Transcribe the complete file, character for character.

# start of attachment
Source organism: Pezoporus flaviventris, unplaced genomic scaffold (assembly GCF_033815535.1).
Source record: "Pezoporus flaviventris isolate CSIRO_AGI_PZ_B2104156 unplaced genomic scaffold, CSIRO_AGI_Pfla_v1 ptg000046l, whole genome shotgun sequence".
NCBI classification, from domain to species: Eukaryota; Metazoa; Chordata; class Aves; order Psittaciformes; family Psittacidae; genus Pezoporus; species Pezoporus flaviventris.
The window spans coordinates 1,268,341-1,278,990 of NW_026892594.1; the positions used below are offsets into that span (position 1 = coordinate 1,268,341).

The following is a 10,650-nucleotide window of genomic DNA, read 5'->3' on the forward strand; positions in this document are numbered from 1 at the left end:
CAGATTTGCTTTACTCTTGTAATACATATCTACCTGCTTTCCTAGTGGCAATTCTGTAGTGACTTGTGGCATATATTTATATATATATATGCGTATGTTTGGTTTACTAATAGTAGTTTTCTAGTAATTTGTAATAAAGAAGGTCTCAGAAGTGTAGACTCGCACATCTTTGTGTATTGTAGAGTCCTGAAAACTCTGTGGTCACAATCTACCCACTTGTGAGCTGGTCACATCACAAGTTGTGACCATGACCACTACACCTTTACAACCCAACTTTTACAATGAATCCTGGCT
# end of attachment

Source organism: Pezoporus flaviventris, unplaced genomic scaffold (assembly GCF_033815535.1).
Source record: "Pezoporus flaviventris isolate CSIRO_AGI_PZ_B2104156 unplaced genomic scaffold, CSIRO_AGI_Pfla_v1 ptg000046l, whole genome shotgun sequence".
NCBI classification, from domain to species: Eukaryota; Metazoa; Chordata; class Aves; order Psittaciformes; family Psittacidae; genus Pezoporus; species Pezoporus flaviventris.
The window spans coordinates 1,268,341-1,278,990 of NW_026892594.1; the positions used below are offsets into that span (position 1 = coordinate 1,268,341).

The following is a 10,650-nucleotide window of genomic DNA, read 5'->3' on the forward strand; positions in this document are numbered from 1 at the left end:
CAGATTTGCTTTACTCTTGTAATACATATCTACCTGCTTTCCTAGTGGCAATTCTGTAGTGACTTGTGGCATATATTTATATATATATATGCGTATGTTTGGTTTACTAATAGTAGTTTTCTAGTAATTTGTAATAAAGAAGGTCTCAGAAGTGTAGACTCGCACATCTTTGTGTATTGTAGAGTCCTGAAAACTCTGTGGTCACAATCTACCCACTTGTGAGCTGGTCACATCACAAGTTGTGACCATGACCACTACACCTTTACAACCCAACTTTTACAATGAATCCTGGCT